Newscasts

PNS Daily News - September 25, 2017 


Here’s a look at what we’re highlighting: new travel restrictions announced for eight countries; research highlights a drop in uninsured kids; and weekend protests over the House Speaker’s tax plan.

Daily Newscasts

Public News Service - WA: Teen Pregnancy Prevention

Although the threat from Zika is low in the Northwest, women are still being cautioned about sexual transmission of the virus. (pixabay)

SEATTLE, Wash. - As temperatures rise this summer, the threat of the Zika virus looms for many Americans. The risk of contracting the virus in the Northwest is low; the two species of mosquitoes that carry the disease don't typically travel farther north than California's Bay Area. However, contract

SEATTLE, Wash. - Washington ranks 14th in the nation in the new Kids Count report, slipping three places in a comparison by state of factors that influence children's well-being: infant mortality, high school dropout and teen pregnancy rates, numbers of families in poverty, and more. This year, the

Seattle, WA – City and county officials concerned about gangs, youth crime and at-risk kids will be turning to experts today to figure out how to get more teens involved in positive activities. After-school and summer programs are one way to keep Washington State students learning and out of t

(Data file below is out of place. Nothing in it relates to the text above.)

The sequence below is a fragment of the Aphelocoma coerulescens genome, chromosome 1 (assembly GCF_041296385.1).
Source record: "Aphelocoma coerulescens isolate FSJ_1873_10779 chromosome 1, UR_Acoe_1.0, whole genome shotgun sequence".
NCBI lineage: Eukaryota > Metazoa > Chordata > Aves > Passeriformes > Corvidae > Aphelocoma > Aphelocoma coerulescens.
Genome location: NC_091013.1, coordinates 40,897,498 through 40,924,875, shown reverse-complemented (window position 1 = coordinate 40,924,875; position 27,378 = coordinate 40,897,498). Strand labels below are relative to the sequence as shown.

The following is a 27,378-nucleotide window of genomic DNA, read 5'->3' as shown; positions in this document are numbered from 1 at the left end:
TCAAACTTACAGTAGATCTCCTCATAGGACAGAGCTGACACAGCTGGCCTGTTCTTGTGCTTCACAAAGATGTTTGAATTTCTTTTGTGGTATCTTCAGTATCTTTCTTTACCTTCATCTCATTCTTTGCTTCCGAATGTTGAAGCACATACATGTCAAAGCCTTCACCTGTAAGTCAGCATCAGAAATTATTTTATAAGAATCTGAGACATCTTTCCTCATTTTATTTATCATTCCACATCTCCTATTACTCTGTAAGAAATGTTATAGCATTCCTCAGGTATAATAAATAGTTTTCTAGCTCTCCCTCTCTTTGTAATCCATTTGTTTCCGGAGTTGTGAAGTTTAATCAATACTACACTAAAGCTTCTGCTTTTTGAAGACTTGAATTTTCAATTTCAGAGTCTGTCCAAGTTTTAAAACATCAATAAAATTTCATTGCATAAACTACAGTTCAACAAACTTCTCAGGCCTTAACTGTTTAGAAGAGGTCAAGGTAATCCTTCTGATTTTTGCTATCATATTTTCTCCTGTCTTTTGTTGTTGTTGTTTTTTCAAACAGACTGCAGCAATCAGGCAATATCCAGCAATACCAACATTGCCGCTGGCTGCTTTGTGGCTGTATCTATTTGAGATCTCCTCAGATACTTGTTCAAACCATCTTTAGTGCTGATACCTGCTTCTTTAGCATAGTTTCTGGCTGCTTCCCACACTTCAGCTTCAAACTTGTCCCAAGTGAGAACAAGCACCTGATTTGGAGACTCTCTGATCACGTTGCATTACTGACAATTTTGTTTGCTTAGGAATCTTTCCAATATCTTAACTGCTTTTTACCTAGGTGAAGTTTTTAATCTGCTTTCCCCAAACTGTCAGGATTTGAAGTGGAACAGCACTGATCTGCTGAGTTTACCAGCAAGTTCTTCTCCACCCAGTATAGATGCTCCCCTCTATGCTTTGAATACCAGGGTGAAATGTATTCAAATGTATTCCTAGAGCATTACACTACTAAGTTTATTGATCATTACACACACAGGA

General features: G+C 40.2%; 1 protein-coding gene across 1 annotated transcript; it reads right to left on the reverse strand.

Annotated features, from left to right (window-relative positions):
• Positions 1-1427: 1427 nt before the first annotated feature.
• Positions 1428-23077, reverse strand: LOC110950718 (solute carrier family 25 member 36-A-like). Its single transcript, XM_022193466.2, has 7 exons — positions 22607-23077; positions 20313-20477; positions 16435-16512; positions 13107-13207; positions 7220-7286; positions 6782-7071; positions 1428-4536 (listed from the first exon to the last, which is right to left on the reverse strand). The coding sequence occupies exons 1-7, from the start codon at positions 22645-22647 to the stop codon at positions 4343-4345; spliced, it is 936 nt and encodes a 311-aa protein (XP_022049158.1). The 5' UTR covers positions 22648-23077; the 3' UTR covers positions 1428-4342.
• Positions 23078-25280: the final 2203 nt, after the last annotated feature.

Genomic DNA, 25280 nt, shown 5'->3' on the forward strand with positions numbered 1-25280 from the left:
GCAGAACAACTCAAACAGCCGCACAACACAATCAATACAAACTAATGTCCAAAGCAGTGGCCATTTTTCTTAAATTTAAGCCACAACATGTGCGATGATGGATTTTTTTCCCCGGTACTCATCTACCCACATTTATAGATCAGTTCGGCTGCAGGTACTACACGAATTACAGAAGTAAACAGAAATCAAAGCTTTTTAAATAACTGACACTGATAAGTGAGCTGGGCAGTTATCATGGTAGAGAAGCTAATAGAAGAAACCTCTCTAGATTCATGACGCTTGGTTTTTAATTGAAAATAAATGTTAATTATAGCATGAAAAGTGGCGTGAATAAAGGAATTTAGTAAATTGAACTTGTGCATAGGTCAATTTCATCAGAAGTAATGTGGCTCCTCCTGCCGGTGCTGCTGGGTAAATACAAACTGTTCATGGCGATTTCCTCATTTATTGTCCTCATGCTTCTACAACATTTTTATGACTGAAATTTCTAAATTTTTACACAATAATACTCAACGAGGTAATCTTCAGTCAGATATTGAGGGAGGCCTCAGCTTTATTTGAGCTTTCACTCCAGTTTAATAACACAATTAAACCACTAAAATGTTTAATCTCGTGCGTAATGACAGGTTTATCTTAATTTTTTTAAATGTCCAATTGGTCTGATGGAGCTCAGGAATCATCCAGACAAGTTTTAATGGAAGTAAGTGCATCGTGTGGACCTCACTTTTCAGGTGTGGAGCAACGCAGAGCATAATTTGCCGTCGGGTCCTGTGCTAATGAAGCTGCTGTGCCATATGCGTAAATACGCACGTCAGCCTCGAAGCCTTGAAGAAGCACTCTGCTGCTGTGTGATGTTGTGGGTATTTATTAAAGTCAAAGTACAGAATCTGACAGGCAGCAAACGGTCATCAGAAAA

Spokane, WA – For Washington high school students, it's almost graduation time – except for the 30,000 students who dropped out this year. On Friday, 300 business leaders, educators and high school students will tackle this problem at "One in Three: A Regional Summit on Dropout Preventio

Toppenish, WA - Only 22 percent of children ages 5 to 12 attend an afterschool program here in Washington; for teenagers, the figure drops to just 6 percent. A new study by School's Out Washington cites the shortage of such programs, statewide, as part of the reason. In 2007, state lawmakers budget

Randle, WA - As kids start school this week in Washington, many parents must also concern themselves with what their children are doing after school. Those midafternoon hours can make all the difference for teens. Law enforcement studies say juvenile crime rates, drug use and other risky behaviors

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